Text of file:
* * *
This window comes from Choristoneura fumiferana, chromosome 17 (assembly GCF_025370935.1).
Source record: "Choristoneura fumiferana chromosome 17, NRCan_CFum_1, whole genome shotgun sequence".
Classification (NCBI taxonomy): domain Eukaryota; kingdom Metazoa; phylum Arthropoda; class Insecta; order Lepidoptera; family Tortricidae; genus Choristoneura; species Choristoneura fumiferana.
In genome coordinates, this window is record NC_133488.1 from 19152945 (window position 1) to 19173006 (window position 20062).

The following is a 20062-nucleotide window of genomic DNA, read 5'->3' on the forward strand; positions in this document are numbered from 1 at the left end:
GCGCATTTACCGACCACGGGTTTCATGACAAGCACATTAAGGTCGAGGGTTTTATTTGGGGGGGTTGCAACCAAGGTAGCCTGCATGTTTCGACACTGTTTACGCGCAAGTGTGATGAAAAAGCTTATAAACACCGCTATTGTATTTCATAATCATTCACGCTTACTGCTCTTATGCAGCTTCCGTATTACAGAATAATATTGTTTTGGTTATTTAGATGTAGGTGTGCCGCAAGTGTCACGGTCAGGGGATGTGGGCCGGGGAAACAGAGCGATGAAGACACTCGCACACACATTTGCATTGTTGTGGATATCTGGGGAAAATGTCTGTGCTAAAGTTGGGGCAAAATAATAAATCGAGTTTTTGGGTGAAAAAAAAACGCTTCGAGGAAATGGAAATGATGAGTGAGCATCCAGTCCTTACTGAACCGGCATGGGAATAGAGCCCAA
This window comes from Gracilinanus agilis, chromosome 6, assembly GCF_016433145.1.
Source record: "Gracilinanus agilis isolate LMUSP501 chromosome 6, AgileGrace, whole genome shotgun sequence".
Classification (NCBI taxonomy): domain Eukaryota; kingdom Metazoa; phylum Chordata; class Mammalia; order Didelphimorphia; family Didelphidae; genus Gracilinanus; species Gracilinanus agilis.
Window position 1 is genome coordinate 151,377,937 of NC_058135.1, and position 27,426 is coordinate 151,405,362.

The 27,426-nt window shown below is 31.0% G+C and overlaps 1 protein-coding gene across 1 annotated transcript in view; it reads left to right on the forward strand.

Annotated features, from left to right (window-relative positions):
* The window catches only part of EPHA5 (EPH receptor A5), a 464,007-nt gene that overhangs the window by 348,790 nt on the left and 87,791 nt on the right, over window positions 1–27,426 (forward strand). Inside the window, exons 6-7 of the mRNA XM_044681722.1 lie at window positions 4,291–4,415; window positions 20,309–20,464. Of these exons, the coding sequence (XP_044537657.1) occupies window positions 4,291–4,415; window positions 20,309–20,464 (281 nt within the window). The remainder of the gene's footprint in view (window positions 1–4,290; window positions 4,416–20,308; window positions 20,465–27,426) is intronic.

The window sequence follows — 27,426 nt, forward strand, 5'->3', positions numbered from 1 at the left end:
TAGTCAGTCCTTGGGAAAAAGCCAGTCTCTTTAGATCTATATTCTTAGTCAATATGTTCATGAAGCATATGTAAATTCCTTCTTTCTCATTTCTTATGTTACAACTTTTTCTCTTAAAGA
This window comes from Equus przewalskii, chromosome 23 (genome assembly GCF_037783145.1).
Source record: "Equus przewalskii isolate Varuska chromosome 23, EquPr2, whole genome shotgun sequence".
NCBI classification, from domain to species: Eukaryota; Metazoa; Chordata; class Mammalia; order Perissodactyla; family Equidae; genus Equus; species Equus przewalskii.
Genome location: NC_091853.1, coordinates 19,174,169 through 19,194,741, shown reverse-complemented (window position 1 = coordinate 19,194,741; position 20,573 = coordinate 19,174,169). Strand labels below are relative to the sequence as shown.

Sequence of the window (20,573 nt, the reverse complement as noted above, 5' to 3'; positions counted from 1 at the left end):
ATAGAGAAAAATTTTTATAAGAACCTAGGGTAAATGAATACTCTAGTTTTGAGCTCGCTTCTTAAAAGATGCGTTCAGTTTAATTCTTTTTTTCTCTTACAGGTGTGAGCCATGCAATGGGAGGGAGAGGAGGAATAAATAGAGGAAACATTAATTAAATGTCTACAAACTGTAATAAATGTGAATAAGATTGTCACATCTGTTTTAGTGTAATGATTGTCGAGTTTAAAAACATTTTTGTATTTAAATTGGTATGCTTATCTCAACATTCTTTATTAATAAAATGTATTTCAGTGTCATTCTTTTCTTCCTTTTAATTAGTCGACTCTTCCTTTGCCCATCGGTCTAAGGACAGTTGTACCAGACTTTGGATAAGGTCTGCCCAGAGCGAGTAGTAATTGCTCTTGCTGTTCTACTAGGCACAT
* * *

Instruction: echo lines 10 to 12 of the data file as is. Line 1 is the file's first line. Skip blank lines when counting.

Window position 1 is genome coordinate 151,377,937 of NC_058135.1, and position 27,426 is coordinate 151,405,362.

The 27,426-nt window shown below is 31.0% G+C and overlaps 1 protein-coding gene across 1 annotated transcript in view; it reads left to right on the forward strand.

Annotated features, from left to right (window-relative positions):